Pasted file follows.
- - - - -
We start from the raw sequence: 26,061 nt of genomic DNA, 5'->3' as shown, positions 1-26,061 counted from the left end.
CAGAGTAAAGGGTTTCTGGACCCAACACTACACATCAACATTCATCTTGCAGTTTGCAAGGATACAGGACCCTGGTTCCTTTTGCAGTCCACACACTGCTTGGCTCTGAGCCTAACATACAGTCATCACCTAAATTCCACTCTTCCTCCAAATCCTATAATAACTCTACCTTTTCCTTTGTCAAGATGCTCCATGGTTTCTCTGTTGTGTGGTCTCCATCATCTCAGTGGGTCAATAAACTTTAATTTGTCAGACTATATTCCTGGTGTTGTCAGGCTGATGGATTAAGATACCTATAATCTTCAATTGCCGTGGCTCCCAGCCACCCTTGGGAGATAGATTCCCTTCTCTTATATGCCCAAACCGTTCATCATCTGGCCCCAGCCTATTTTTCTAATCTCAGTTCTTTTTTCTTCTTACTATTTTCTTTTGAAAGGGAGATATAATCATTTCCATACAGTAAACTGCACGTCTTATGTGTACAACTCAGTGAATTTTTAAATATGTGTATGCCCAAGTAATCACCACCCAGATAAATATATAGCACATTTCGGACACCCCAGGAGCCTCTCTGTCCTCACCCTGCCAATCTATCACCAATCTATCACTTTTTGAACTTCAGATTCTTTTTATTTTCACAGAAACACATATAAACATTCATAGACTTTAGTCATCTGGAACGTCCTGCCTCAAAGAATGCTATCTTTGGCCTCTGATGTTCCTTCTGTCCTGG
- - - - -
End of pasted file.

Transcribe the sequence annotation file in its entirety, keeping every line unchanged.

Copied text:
We start from the raw sequence: 26,061 nt of genomic DNA, 5'->3' as shown, positions 1-26,061 counted from the left end.
CAGAGTAAAGGGTTTCTGGACCCAACACTACACATCAACATTCATCTTGCAGTTTGCAAGGATACAGGACCCTGGTTCCTTTTGCAGTCCACACACTGCTTGGCTCTGAGCCTAACATACAGTCATCACCTAAATTCCACTCTTCCTCCAAATCCTATAATAACTCTACCTTTTCCTTTGTCAAGATGCTCCATGGTTTCTCTGTTGTGTGGTCTCCATCATCTCAGTGGGTCAATAAACTTTAATTTGTCAGACTATATTCCTGGTGTTGTCAGGCTGATGGATTAAGATACCTATAATCTTCAATTGCCGTGGCTCCCAGCCACCCTTGGGAGATAGATTCCCTTCTCTTATATGCCCAAACCGTTCATCATCTGGCCCCAGCCTATTTTTCTAATCTCAGTTCTTTTTTCTTCTTACTATTTTCTTTTGAAAGGGAGATATAATCATTTCCATACAGTAAACTGCACGTCTTATGTGTACAACTCAGTGAATTTTTAAATATGTGTATGCCCAAGTAATCACCACCCAGATAAATATATAGCACATTTCGGACACCCCAGGAGCCTCTCTGTCCTCACCCTGCCAATCTATCACCAATCTATCACTTTTTGAACTTCAGATTCTTTTTATTTTCACAGAAACACATATAAACATTCATAGACTTTAGTCATCTGGAACGTCCTGCCTCAAAGAATGCTATCTTTGGCCTCTGATGTTCCTTCTGTCCTGG